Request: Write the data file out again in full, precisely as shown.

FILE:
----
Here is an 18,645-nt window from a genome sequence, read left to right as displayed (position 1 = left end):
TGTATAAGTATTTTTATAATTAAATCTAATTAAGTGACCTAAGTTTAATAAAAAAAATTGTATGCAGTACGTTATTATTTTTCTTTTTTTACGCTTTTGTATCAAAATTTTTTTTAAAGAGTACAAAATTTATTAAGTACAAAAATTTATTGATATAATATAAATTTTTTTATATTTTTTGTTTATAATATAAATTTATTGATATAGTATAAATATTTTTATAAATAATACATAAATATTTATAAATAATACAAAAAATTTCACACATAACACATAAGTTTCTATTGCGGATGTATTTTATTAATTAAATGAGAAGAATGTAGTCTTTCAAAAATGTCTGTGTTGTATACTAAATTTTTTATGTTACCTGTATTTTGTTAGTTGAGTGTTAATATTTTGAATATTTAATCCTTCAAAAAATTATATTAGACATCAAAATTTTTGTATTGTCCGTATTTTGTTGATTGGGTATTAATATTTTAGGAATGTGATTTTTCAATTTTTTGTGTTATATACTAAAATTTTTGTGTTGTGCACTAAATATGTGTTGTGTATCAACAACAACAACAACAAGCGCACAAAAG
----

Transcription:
Here is an 18,645-nt window from a genome sequence, read left to right as displayed (position 1 = left end):
TGTATAAGTATTTTTATAATTAAATCTAATTAAGTGACCTAAGTTTAATAAAAAAAATTGTATGCAGTACGTTATTATTTTTCTTTTTTTACGCTTTTGTATCAAAATTTTTTTTAAAGAGTACAAAATTTATTAAGTACAAAAATTTATTGATATAATATAAATTTTTTTATATTTTTTGTTTATAATATAAATTTATTGATATAGTATAAATATTTTTATAAATAATACATAAATATTTATAAATAATACAAAAAATTTCACACATAACACATAAGTTTCTATTGCGGATGTATTTTATTAATTAAATGAGAAGAATGTAGTCTTTCAAAAATGTCTGTGTTGTATACTAAATTTTTTATGTTACCTGTATTTTGTTAGTTGAGTGTTAATATTTTGAATATTTAATCCTTCAAAAAATTATATTAGACATCAAAATTTTTGTATTGTCCGTATTTTGTTGATTGGGTATTAATATTTTAGGAATGTGATTTTTCAATTTTTTGTGTTATATACTAAAATTTTTGTGTTGTGCACTAAATATGTGTTGTGTATCAACAACAACAACAACAAGCGCACAAAAG